In 1537, Francisco de Montejo was appointed governor. He set aside the division of territory made by Alvarado upon arrival in Honduras. One of his principal captains, Alonso de Cáceres, was responsible for quelling the indigenous revolt, led by the cacique Lempira in 1537 and 1538. In 1539 Alvarado and Montejo and had serious disagreements over who was governor, which caught the attention of the Council of India. Montejo went to Chiapas, and Alvarado became governor of Honduras.
During the period leading up to the conquest of Honduras by Pedro de Alvarado, many indigenous people along the north coast of Honduras were captured and taken as slaves to work on Spain's Caribbean plantations. It wasn't until Pedro de Alvarado defeated the indigenous resistance headed by Çocamba near Ticamaya, that the Spanish began to conquer the country in 1536. Alvarado divided the native towns and gave their labor to the Spanish conquistadors in repartimiento. Further indigenous uprisings near Gracias a Dios, Comayagua, and Olancho occurred in 1537–38. The uprising near Gracias a Dios was led by Lempira, who is honored today by the name of the Honduran currency.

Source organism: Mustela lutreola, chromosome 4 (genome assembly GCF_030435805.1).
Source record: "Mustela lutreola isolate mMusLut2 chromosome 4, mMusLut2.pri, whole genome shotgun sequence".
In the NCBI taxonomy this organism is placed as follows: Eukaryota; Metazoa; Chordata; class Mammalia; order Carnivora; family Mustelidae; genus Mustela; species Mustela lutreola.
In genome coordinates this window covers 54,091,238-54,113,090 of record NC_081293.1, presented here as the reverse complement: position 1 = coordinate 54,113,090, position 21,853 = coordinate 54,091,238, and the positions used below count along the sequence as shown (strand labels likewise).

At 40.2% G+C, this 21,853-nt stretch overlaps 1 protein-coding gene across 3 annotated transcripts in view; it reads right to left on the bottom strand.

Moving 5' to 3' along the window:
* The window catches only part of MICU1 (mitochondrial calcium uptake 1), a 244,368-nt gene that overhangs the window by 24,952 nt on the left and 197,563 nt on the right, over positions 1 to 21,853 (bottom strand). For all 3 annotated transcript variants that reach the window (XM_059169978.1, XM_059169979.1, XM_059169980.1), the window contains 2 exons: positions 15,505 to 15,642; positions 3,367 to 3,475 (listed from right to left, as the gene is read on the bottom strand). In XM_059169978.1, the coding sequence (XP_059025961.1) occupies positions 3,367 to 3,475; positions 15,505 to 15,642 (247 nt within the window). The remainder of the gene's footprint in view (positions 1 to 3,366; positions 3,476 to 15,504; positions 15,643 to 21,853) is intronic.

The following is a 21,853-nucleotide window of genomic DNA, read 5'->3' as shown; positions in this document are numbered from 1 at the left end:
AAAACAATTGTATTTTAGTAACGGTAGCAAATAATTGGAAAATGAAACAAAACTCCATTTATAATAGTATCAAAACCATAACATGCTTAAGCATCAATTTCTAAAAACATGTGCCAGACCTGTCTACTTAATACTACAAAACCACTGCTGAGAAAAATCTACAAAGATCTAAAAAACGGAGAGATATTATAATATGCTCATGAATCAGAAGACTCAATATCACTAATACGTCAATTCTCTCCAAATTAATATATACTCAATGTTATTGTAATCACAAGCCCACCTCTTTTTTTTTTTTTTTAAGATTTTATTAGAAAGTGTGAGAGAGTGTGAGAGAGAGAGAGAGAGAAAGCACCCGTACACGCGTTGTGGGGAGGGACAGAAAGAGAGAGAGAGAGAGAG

The defeat of Lempira's revolt, and the decline in fighting among rival Spanish factions all contributed to expanded settlement and increased economic activity in Honduras. In late 1540, Honduras looked to be heading towards development and prosperity, thanks to the establishment of Gracias as the regional capital of the Audiencia of Guatemala (1544). However, this decision created resentment in the populated areas of Guatemala and El Salvador. In 1549, the capital was moved to Antigua, Guatemala, and Honduras and remained a new province within the Captaincy General of Guatemala until 1821.
Colonial mining operations